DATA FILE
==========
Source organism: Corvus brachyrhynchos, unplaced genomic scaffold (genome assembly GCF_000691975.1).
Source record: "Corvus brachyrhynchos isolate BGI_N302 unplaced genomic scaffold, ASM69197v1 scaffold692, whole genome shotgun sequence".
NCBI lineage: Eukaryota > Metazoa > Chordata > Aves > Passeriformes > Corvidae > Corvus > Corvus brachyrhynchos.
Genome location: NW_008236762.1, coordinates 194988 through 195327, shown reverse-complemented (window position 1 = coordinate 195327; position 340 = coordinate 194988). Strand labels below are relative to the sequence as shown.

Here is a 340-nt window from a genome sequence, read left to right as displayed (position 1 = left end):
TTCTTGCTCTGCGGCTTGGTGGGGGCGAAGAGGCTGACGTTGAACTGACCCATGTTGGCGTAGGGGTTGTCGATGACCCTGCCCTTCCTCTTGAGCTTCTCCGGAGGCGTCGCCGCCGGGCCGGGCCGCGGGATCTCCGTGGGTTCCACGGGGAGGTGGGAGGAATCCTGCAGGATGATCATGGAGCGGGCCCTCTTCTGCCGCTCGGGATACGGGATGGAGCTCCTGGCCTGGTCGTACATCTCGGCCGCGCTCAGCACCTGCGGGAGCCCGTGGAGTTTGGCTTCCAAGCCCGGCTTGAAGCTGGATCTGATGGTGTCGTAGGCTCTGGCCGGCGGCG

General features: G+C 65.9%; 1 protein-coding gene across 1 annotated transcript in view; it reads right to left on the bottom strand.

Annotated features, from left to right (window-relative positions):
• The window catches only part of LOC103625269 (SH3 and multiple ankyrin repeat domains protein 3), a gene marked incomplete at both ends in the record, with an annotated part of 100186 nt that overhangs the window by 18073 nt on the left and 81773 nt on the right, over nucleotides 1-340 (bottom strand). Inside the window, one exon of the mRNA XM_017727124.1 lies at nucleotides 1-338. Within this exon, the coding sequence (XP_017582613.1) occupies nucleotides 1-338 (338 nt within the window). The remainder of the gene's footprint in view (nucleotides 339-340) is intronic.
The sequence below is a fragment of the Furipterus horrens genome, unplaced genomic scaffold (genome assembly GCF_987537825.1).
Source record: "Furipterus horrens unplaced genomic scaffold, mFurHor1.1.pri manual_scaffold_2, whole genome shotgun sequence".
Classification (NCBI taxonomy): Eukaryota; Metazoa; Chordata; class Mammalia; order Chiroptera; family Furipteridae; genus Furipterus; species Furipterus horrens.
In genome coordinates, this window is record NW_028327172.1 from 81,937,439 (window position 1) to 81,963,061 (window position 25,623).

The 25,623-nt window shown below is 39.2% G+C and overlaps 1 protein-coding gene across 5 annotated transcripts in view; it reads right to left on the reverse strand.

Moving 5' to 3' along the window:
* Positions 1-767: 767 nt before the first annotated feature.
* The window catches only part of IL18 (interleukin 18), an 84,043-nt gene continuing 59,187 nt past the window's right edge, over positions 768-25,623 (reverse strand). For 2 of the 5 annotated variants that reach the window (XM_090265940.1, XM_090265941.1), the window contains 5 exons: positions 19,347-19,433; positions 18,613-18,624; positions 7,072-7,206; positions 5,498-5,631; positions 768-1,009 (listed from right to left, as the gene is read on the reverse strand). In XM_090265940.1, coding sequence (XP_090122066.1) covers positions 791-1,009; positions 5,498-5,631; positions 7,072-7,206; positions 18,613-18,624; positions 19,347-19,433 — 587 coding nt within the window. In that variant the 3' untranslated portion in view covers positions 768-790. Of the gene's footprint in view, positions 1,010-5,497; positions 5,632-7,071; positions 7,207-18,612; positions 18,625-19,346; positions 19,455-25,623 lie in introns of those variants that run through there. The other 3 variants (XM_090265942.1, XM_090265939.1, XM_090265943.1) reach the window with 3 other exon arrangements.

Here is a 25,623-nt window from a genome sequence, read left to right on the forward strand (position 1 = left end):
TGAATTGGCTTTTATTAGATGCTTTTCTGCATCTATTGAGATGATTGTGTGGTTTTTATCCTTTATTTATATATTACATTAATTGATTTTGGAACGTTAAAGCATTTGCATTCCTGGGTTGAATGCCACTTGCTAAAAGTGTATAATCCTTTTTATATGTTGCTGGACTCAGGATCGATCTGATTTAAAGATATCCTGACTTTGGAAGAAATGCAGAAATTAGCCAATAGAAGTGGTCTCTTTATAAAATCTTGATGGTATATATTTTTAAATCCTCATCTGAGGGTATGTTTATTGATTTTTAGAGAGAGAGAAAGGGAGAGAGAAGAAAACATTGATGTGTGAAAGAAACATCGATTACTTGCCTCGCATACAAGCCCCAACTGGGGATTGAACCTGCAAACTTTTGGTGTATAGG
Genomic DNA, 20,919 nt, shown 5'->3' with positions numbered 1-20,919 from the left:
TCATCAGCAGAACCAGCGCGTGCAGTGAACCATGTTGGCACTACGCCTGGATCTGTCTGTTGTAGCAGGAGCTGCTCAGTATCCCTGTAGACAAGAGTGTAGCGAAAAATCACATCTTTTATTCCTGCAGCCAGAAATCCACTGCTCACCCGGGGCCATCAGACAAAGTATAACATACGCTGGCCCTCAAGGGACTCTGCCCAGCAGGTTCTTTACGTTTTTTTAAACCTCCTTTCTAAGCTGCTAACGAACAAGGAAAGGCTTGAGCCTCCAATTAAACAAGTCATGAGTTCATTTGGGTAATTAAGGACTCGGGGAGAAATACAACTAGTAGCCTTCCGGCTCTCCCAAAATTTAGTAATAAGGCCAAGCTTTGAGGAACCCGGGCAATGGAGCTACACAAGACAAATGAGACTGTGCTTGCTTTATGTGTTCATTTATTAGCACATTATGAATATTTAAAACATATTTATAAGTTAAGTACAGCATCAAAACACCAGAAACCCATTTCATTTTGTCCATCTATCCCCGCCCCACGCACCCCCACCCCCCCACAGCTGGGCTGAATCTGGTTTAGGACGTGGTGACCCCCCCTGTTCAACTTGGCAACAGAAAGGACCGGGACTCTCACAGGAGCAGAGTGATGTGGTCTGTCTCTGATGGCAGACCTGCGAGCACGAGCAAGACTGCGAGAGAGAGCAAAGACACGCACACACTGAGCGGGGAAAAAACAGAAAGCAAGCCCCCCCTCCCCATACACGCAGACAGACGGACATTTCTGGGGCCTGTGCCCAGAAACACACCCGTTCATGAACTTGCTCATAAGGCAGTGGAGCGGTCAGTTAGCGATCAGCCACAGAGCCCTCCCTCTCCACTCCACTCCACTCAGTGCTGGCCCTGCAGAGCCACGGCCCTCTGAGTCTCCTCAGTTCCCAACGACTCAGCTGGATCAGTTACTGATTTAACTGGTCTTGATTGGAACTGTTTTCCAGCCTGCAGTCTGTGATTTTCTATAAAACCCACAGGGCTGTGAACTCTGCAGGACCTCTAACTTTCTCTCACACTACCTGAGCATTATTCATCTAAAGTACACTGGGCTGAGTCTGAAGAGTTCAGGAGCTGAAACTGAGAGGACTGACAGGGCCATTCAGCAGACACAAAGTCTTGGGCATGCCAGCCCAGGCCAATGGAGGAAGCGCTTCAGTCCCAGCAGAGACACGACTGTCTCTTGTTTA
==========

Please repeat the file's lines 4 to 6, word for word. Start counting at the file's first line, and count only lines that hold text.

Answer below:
Genome location: NW_008236762.1, coordinates 194988 through 195327, shown reverse-complemented (window position 1 = coordinate 195327; position 340 = coordinate 194988). Strand labels below are relative to the sequence as shown.

Here is a 340-nt window from a genome sequence, read left to right as displayed (position 1 = left end):
TTCTTGCTCTGCGGCTTGGTGGGGGCGAAGAGGCTGACGTTGAACTGACCCATGTTGGCGTAGGGGTTGTCGATGACCCTGCCCTTCCTCTTGAGCTTCTCCGGAGGCGTCGCCGCCGGGCCGGGCCGCGGGATCTCCGTGGGTTCCACGGGGAGGTGGGAGGAATCCTGCAGGATGATCATGGAGCGGGCCCTCTTCTGCCGCTCGGGATACGGGATGGAGCTCCTGGCCTGGTCGTACATCTCGGCCGCGCTCAGCACCTGCGGGAGCCCGTGGAGTTTGGCTTCCAAGCCCGGCTTGAAGCTGGATCTGATGGTGTCGTAGGCTCTGGCCGGCGGCG